During the worship service I viewed this morning, a pastor referred to God as a mother, praying to “mother God.” This was a beautiful expression and, of course, timely on Mother’s Day. Another pastor read from Isaiah 49, noting that the text compares God to a mother nursing her child.
Mother’s Day is a perfect occasion to reflect on female images for and references to God–so often neglected and marginalized in a Christian tradition shaped by and stamped by patriarchy. It’s also a reminder to not relegate these reflections to this special occasion–they should be consistent aspects of our worship, prayers, and liturgy.
Elizabeth Johnson’s wonderful book, She Who Is, provides biblical and theological rationale for incorporating female and feminine images and references in Christians’ language for and about God. Doing so requires that we release the harsh grip of male-dominant images and references. It is worth a slow and careful read.
There is a temptation lurking, however, whenever we deconstruct our God-language and incorporate other language and metaphors. We might forget that language about and references to God are just that — referential. God-language is ultimately metaphorical, analogical, poetic–and mystical.
In Speaking Christian: Why Christian Words Have Lost Their Power and How They Can Be Restored, Marcus Borg explains the distinction between two different ways that Christianity has referred to God. The first, which he calls supernatural theism, refers to God as a being, who “exists” apart from the created universe. He says there are several categories common to this way of thinking about God as a being: (1) A Personlike being; (2) An Authority Figure; (3) An Interventionist; and (4) As Male.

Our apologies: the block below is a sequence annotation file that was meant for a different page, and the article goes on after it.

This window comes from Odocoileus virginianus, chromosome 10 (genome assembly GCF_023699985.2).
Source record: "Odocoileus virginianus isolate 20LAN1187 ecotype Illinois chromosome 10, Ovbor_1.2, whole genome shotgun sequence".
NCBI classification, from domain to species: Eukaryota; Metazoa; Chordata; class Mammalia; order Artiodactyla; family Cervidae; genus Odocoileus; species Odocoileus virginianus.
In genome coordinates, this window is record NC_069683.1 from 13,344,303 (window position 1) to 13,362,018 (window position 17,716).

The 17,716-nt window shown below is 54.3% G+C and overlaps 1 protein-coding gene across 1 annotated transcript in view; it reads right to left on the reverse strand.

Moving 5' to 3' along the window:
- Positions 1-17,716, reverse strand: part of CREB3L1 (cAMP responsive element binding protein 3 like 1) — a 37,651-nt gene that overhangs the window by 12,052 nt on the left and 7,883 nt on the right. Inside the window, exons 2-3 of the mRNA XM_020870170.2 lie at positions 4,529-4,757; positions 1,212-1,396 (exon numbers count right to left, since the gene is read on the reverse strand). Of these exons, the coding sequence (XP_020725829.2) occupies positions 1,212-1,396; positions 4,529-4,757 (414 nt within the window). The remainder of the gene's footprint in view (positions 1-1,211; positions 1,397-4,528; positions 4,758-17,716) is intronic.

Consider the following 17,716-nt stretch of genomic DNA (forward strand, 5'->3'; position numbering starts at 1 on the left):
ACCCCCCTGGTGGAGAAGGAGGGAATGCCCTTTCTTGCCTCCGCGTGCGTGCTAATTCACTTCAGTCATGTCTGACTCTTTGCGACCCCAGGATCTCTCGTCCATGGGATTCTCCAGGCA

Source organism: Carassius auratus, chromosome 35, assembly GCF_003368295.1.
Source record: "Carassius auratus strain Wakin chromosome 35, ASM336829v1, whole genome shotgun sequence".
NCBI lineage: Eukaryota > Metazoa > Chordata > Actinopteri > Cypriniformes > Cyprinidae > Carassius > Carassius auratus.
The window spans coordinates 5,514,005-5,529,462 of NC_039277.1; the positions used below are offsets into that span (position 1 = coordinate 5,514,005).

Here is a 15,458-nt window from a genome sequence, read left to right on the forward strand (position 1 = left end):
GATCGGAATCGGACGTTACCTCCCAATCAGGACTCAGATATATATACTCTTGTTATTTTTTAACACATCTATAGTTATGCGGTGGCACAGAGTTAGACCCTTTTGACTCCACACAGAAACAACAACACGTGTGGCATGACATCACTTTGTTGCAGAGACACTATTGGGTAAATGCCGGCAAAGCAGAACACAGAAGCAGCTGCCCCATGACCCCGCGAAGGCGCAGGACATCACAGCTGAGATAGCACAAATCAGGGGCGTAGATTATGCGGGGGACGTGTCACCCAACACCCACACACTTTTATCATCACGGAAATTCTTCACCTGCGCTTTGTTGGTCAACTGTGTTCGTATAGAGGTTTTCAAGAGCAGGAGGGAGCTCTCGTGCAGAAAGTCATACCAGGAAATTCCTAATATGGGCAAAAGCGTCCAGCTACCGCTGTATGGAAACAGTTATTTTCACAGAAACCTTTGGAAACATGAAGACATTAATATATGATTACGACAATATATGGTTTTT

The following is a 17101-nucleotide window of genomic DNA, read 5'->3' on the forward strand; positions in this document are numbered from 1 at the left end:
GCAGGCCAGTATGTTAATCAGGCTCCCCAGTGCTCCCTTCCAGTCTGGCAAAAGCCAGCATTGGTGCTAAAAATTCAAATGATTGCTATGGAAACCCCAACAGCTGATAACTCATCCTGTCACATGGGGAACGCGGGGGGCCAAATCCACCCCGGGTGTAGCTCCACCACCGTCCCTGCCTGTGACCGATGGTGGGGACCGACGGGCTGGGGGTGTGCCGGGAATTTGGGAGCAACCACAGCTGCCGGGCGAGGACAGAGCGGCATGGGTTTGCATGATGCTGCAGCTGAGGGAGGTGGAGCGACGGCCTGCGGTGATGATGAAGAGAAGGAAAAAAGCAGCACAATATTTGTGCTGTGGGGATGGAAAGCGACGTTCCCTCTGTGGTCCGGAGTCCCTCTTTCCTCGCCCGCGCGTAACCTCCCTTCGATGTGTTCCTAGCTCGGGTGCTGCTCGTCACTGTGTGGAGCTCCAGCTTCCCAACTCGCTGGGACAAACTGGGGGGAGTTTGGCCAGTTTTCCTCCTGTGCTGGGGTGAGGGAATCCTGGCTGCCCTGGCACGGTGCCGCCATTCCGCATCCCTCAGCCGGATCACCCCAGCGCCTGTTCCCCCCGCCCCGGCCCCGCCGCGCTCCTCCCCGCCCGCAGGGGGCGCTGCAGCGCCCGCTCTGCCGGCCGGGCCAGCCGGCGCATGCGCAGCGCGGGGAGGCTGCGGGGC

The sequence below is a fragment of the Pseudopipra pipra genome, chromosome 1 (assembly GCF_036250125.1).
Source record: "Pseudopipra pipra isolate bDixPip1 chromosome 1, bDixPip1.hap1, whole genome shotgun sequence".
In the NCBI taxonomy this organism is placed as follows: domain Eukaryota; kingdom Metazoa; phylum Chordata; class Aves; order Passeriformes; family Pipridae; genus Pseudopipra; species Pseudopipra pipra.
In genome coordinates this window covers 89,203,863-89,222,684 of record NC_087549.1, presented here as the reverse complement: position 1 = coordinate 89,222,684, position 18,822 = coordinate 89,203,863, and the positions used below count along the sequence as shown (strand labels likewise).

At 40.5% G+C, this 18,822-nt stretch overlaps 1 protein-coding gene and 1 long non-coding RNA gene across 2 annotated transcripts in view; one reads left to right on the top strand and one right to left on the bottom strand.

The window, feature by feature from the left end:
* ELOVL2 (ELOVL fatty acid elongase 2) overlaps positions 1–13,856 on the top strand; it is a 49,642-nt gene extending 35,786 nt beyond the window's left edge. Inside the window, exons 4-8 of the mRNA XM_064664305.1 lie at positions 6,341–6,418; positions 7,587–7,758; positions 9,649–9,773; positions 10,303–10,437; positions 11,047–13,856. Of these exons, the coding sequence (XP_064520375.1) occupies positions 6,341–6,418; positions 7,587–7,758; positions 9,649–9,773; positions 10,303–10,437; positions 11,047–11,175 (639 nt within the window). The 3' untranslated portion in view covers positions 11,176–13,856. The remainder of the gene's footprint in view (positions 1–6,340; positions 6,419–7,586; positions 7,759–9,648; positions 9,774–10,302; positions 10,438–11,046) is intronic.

Many Christians, it seems to me, assume that the male pronouns and references to God are to be taken literally as reflecting the nature of God’s being or essence, so much so that to use female pronouns instead or alongside of the male references appears to them as irreverent at best and idolatrous or heretical at worst.
It is important to practice the use of a wide array of gender pronouns and images in our worship, prayer, and preaching, so as to reiterate the inclusion and equity of all people in God’s family. By doing so, we also destabilize and interrupt our expected patterns of speech about God. These interruptions remind us that our references to and about God are analogous, metaphorical, and mystical.
God ultimately eludes our ability to encapsulate or capture in language. The many references in the Scriptures themselves demonstrate that God is beyond language, beyond human articulations of God–even while God is within us and among us as “the one in whom we live and move and have our being” (Acts 17:28)
As Borg points out, this reference in Acts, along with numerous other biblical texts, reflect both the transcendence and immanence, the otherness and the closeness, of God. This God is not adequately characterized by supernatural theism, with its default to God as a “being,” whether male or female.
But it is important to use diverse and inclusive personalized images and references of God nonetheless, because God is love and is present to and for us as spirit – God is not an impersonal “it.” “Personal language affirms that this reality is more than personal, but not less than personal (Borg, Speaking Christian, pg. 73).
Borg makes a pretty sharp distinction between “supernatural theism” and what he calls (and prefers) God as “sacred presence.” I would like a bit more nuance or perhaps a third category between the categories he offers. That said, I fully agree with the important point he makes, that personal language for God is important to Christian faith, but should always be understood analogously, metaphorically, and mystically–not literally.
Worship involves both the beauty and limits of our God-language.